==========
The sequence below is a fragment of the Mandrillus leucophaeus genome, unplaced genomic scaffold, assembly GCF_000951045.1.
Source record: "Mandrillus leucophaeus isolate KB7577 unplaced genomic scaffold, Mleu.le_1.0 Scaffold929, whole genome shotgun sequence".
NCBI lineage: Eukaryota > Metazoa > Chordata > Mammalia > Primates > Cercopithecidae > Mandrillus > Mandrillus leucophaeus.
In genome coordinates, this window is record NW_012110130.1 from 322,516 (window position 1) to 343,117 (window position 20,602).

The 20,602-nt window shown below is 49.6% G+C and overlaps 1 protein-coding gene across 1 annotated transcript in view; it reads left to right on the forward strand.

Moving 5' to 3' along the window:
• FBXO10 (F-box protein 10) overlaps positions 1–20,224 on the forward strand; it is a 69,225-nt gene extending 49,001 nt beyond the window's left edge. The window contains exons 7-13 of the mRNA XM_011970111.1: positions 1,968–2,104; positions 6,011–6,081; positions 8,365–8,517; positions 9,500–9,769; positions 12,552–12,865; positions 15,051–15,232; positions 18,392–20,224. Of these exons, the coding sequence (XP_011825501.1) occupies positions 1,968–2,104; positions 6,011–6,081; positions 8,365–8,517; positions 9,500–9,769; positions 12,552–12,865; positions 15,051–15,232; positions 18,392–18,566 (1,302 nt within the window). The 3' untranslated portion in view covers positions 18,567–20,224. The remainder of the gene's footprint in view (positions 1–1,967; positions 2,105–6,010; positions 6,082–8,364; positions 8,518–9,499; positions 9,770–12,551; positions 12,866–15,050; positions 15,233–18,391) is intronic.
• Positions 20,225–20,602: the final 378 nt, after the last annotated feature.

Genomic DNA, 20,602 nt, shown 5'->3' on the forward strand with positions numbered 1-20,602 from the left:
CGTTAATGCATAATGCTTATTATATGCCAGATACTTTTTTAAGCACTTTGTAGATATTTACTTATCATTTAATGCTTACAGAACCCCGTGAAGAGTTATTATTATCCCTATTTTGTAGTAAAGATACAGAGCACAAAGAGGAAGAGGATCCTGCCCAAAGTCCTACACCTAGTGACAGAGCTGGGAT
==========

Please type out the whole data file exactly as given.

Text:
The sequence below is a fragment of the Mandrillus leucophaeus genome, unplaced genomic scaffold, assembly GCF_000951045.1.
Source record: "Mandrillus leucophaeus isolate KB7577 unplaced genomic scaffold, Mleu.le_1.0 Scaffold929, whole genome shotgun sequence".
NCBI lineage: Eukaryota > Metazoa > Chordata > Mammalia > Primates > Cercopithecidae > Mandrillus > Mandrillus leucophaeus.
In genome coordinates, this window is record NW_012110130.1 from 322,516 (window position 1) to 343,117 (window position 20,602).

The 20,602-nt window shown below is 49.6% G+C and overlaps 1 protein-coding gene across 1 annotated transcript in view; it reads left to right on the forward strand.

Moving 5' to 3' along the window:
• FBXO10 (F-box protein 10) overlaps positions 1–20,224 on the forward strand; it is a 69,225-nt gene extending 49,001 nt beyond the window's left edge. The window contains exons 7-13 of the mRNA XM_011970111.1: positions 1,968–2,104; positions 6,011–6,081; positions 8,365–8,517; positions 9,500–9,769; positions 12,552–12,865; positions 15,051–15,232; positions 18,392–20,224. Of these exons, the coding sequence (XP_011825501.1) occupies positions 1,968–2,104; positions 6,011–6,081; positions 8,365–8,517; positions 9,500–9,769; positions 12,552–12,865; positions 15,051–15,232; positions 18,392–18,566 (1,302 nt within the window). The 3' untranslated portion in view covers positions 18,567–20,224. The remainder of the gene's footprint in view (positions 1–1,967; positions 2,105–6,010; positions 6,082–8,364; positions 8,518–9,499; positions 9,770–12,551; positions 12,866–15,050; positions 15,233–18,391) is intronic.
• Positions 20,225–20,602: the final 378 nt, after the last annotated feature.

Genomic DNA, 20,602 nt, shown 5'->3' on the forward strand with positions numbered 1-20,602 from the left:
CGTTAATGCATAATGCTTATTATATGCCAGATACTTTTTTAAGCACTTTGTAGATATTTACTTATCATTTAATGCTTACAGAACCCCGTGAAGAGTTATTATTATCCCTATTTTGTAGTAAAGATACAGAGCACAAAGAGGAAGAGGATCCTGCCCAAAGTCCTACACCTAGTGACAGAGCTGGGAT